United States District Court, E.D. North Carolina, Western Division
W. FLANAGAN United States District Judge.
a federal inmate proceeding pro se, filed this civil rights
action pursuant to Bivens v. Six Unknown Named Agents of
Federal Bureau of Narcotics, 403 U.S. 388 (1971). On
February 27, 2019, the court conducted frivolity review of
plaintiff's complaint, allowed the action to proceed as
to certain claims, and directed plaintiff to file amended
complaint particularizing his remaining claims. Plaintiff
timely complied with the court's order. The matter now is
before the court for frivolity review of plaintiff's
amended complaint pursuant to 28 U.S.C. §1915, and on
plaintiff's motions for leave to file amended complaint,
(DE 35), to seal medical records, (DE 36), and for order to
provide information to effect proper service, (DE 42).
court begins with plaintiff's motion to seal medical
records submitted as exhibits 26 and 35, (DE 35-4, 35-5), to
plaintiff's proposed amended complaint. The court has
reviewed the motion under the governing standard and finds
the exhibits should be sealed. See Doe v. Pub.
Citizen, 749 F.3d 246 (4th Cir. 2014). Accordingly, the
court grants plaintiff's motion to seal.
court now turns to plaintiff's motion for leave to file
amended complaint. The court's February 27, 2019, order
directed plaintiff to file amended complaint particularizing
his claims, and the instant motion seeks leave to file
amended complaint in conformity with the court's order.
Accordingly, the court grants plaintiff's motion for
leave to file amended complaint.
also moves for order directing the United States Attorney to
provide this court with defendant Lassiter's last known
address, in order to effectuate service of the summons and
complaint. The United States, which has entered limited
notice of appearance as an interested party, responded to
plaintiff's motion. The United States represents that
defendant Lassiter has authorized the United States
Attorney's Office for the Eastern District of North
Carolina to accept service of plaintiff's amended
complaint on her behalf. (DE 43). Accordingly, the court
denies as moot plaintiff's motion requesting address
information for defendant Lassiter.
U.S.C. § 1915 provides that courts shall review
complaints filed by prisoners seeking leave to proceed in
forma pauperis and dismiss such complaints if they are
“frivolous” or fail to state a claim on which
relief may be granted. 28 U.S.C. §
1915(e)(2)(B)(i)-(ii). A complaint may be found frivolous
because of either legal or factual deficiencies. First, a
complaint is frivolous where “it lacks an arguable
basis . . . in law.” Neitzke v. Williams, 490
U.S. 319, 325 (1989). Legally frivolous claims are based on
an “indisputably meritless legal theory” and
include “claims of infringement of a legal interest
which clearly does not exist.” Adams v. Rice,
40 F.3d 72, 75 (4th Cir. 1994) (quoting Neitzke, 490
U.S. at 327). Under this standard, complaints may be
dismissed for failure to state a claim cognizable in law,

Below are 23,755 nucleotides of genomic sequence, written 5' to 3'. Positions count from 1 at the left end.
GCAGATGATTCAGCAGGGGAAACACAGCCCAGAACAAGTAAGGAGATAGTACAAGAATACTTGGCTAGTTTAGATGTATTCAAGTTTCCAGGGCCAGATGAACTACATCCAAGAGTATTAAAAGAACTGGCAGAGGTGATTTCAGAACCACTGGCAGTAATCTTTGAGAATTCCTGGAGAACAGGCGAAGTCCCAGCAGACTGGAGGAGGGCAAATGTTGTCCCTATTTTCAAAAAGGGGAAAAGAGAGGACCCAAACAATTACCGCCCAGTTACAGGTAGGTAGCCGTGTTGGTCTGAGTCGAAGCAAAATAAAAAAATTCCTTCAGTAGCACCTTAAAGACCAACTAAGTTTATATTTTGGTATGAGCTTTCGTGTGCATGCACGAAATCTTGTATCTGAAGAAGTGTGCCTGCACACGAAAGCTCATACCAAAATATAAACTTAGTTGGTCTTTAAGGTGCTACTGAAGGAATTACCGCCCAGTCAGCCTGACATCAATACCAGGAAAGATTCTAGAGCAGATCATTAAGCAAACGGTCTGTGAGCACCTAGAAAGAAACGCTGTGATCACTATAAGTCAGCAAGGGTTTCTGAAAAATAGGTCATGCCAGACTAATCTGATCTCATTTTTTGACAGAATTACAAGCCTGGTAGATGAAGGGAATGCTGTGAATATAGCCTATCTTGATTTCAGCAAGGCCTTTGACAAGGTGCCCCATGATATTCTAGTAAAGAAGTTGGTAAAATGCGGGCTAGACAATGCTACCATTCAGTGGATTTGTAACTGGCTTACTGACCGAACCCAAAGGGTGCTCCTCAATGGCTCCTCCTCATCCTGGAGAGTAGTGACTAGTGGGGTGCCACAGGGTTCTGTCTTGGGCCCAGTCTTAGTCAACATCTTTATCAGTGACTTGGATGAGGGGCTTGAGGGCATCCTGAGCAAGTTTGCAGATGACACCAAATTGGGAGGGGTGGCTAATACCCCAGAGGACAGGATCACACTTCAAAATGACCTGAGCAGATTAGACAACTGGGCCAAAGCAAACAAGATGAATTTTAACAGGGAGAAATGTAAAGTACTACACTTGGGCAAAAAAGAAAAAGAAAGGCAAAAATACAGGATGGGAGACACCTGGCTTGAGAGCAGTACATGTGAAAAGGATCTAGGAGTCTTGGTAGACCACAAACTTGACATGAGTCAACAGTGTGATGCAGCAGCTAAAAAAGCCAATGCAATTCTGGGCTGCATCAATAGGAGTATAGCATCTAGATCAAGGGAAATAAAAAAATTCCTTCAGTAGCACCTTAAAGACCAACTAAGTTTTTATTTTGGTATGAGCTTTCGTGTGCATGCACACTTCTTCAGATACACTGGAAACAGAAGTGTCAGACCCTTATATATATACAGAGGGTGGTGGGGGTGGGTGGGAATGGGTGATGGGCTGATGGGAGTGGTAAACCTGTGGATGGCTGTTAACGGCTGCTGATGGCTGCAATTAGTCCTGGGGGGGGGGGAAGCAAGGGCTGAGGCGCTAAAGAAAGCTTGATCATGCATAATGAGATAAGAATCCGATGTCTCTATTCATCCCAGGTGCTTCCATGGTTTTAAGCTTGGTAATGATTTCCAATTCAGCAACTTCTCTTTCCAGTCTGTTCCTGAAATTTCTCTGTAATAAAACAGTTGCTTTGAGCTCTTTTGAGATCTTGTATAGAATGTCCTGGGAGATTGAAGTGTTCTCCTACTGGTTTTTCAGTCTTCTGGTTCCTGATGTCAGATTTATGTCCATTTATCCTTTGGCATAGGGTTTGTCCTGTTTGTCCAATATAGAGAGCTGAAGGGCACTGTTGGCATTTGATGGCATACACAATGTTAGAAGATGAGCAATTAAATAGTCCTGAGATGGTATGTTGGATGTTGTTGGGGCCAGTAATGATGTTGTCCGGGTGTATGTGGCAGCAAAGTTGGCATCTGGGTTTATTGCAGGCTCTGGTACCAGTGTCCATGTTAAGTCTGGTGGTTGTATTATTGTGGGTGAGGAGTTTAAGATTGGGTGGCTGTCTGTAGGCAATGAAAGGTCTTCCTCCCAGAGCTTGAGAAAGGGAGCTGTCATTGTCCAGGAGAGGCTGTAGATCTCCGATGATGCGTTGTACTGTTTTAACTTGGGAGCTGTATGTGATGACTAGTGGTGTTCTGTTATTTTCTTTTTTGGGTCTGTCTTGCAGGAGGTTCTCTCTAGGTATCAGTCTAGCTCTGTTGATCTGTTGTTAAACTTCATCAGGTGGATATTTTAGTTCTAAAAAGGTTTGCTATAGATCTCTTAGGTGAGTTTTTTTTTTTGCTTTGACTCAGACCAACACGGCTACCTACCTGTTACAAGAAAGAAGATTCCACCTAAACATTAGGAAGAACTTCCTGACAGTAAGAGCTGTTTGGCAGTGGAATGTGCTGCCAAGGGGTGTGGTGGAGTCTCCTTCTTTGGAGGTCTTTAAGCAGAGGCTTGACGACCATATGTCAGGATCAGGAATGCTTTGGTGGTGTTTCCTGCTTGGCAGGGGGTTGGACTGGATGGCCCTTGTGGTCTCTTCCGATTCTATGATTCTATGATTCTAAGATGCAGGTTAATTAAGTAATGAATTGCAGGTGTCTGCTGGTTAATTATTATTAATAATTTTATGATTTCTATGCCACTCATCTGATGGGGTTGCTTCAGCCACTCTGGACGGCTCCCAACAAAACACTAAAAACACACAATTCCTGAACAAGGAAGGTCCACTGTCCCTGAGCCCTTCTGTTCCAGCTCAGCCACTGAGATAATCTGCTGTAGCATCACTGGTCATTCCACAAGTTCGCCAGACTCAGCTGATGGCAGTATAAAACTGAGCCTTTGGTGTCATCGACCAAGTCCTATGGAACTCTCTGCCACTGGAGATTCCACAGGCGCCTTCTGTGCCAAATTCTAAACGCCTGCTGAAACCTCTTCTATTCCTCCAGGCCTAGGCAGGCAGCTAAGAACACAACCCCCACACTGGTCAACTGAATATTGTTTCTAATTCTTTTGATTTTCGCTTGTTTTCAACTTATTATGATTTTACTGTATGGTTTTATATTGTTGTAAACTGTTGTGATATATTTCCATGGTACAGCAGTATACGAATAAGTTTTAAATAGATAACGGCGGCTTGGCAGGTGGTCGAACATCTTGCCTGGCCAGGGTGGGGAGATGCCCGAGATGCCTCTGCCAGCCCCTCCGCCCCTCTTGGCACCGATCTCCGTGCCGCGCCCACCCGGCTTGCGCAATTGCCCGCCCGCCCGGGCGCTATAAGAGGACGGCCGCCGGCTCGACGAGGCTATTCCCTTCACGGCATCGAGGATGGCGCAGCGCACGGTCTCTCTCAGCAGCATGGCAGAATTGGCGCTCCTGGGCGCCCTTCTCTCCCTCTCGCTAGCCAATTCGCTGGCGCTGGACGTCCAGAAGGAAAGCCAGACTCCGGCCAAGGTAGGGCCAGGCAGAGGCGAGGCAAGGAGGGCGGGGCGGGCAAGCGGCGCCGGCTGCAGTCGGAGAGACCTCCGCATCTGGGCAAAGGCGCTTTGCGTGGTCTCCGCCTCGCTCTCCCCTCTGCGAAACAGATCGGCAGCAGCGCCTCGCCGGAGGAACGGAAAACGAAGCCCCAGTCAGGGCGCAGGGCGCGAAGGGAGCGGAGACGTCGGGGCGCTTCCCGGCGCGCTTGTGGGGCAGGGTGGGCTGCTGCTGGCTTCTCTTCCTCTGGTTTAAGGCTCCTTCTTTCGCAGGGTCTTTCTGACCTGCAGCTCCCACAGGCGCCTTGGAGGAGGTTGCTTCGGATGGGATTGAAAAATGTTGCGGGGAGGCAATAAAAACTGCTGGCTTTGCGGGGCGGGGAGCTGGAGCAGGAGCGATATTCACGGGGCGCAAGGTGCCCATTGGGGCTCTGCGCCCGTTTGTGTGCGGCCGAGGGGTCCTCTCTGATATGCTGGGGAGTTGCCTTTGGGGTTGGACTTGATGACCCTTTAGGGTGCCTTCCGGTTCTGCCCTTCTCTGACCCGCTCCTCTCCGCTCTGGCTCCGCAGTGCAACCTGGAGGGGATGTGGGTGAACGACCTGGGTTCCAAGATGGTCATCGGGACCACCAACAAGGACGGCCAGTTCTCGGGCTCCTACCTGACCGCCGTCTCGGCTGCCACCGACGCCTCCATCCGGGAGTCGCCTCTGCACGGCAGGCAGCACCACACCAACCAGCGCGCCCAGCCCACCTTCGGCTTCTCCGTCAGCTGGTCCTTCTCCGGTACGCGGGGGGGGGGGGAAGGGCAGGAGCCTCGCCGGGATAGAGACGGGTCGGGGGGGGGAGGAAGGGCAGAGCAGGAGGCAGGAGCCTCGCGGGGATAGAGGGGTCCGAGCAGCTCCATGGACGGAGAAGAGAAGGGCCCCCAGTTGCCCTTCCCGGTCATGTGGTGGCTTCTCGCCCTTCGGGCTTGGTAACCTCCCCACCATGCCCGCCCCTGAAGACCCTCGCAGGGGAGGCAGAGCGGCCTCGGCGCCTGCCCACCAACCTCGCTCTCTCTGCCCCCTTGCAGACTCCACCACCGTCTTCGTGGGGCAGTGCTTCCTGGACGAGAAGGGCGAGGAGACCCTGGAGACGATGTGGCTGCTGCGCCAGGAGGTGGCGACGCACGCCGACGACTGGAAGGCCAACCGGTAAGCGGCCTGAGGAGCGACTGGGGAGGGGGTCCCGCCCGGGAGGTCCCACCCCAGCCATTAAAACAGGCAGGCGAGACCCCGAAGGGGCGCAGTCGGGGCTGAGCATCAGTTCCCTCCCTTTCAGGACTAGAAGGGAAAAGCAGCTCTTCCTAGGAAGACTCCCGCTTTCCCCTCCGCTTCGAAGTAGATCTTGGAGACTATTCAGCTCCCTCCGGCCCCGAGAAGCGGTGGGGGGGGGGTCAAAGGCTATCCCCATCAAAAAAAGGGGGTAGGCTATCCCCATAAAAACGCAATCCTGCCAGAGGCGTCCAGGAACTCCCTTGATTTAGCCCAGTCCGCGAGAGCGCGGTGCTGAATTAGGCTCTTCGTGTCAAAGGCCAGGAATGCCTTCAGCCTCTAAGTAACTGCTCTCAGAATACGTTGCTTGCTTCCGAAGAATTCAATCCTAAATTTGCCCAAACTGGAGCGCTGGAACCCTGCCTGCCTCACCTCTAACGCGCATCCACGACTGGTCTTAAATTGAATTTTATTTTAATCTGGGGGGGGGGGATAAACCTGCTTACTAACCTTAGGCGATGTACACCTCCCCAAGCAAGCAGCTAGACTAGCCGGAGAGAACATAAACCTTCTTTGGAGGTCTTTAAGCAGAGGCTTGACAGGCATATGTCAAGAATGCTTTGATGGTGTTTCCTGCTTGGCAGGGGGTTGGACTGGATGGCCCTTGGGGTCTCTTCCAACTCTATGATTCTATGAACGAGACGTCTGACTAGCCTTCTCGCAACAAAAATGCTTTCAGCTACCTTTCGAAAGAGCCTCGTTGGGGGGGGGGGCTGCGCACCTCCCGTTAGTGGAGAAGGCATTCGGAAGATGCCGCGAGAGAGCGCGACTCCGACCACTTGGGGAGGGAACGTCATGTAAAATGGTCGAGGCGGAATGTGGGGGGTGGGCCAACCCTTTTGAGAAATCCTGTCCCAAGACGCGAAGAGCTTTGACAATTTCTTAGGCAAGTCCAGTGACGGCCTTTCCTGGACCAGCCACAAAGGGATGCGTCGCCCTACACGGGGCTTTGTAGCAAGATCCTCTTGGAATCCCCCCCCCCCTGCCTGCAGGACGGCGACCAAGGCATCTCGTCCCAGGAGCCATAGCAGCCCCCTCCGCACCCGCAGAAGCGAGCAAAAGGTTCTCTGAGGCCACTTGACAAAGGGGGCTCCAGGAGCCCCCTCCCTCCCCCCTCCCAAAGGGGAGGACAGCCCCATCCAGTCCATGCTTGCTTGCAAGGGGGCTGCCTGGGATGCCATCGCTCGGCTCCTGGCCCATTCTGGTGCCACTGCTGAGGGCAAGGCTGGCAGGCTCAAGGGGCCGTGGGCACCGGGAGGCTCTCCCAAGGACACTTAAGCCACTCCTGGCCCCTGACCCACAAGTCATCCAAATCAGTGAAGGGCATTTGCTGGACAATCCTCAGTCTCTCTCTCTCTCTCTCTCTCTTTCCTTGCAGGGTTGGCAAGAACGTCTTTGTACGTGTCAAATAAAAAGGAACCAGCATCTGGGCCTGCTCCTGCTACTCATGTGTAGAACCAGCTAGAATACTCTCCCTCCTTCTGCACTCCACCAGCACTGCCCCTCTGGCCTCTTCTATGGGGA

although frivolity is a more lenient standard than that for
failure to state a claim under Federal Rule of Civil
Procedure 12(b)(6). Neitzke, 490 U.S. at 328.
Second, a complaint may be frivolous where it “lacks an
arguable basis . . . in fact.” Id. at 325.
Section 1915 permits federal courts “to pierce the veil
of the complaint's factual allegations and dismiss those
claims whose factual contentions are clearly baseless.”
See Denton v. Hernandez, 504 U.S. 25, 32 (1992)
(citing Neitzke, 490 U.S. at 327).
state a claim on which relief may be granted, the complaint
must contain “sufficient factual matter, accepted as
true, to ‘state a claim to relief that is plausible on
its face.'” Ashcroft v. Iqbal, 556 U.S.
662, 678 (2009) (quoting Bell Atlantic Corp. v.
Twombly, 550 U.S. 544, 570 (2007)). In evaluating
whether a claim is stated, “[the] court accepts all
well-pled facts as true and construes these facts in the
light most favorable to the plaintiff, ” but does not
consider “legal conclusions, elements of a cause of
action, . . . bare assertions devoid of further factual
enhancement[, ] . . . unwarranted inferences, unreasonable
conclusions, or arguments.” Nemet Chevrolet, Ltd.
v. Consumeraffairs.com, Inc., 591 F.3d 250, 255 (4th
Cir. 2009) (citations omitted). In other words, the
plausibility standard requires a plaintiff to articulate
facts that, when accepted as true, plausibly demonstrate that
plaintiff is entitled to relief. Francis v.
Giacomelli, 588 F.3d 186, 193 (4th Cir. 2009)
plaintiff's motion for leave to file amended complaint
concedes that the counts two, five, and seven of his original
complaint should be dismissed for failure to state a claim
for the reasons stated in the court's February 27, 2019,
order. (DE 35 at 1). Accordingly, the court dismisses such
claims with prejudice.
the remaining claims, the court previously concluded the
majority of counts one, three, and six survive frivolity
review. (DE 12 at 4-7, 8-9, 13-14). Plaintiff's proposed
amended complaint, however, seeks leave to amend these counts
to include additional claims against defendants.
respect to count one, plaintiff requests leave to amend to
include the following allegation:
Defendants Smith, Glass, Slaydon, Christopher, Hendry,
Leslie, Wilkins, Willis, Halfast, Martin, and Dickerson
violated the plaintiff's First Amendment right to be free
from retaliation by failing to immediately report the
retaliation against and the wrongful detention of the
plaintiff, by defendants Ma'at and Hoskins, in violation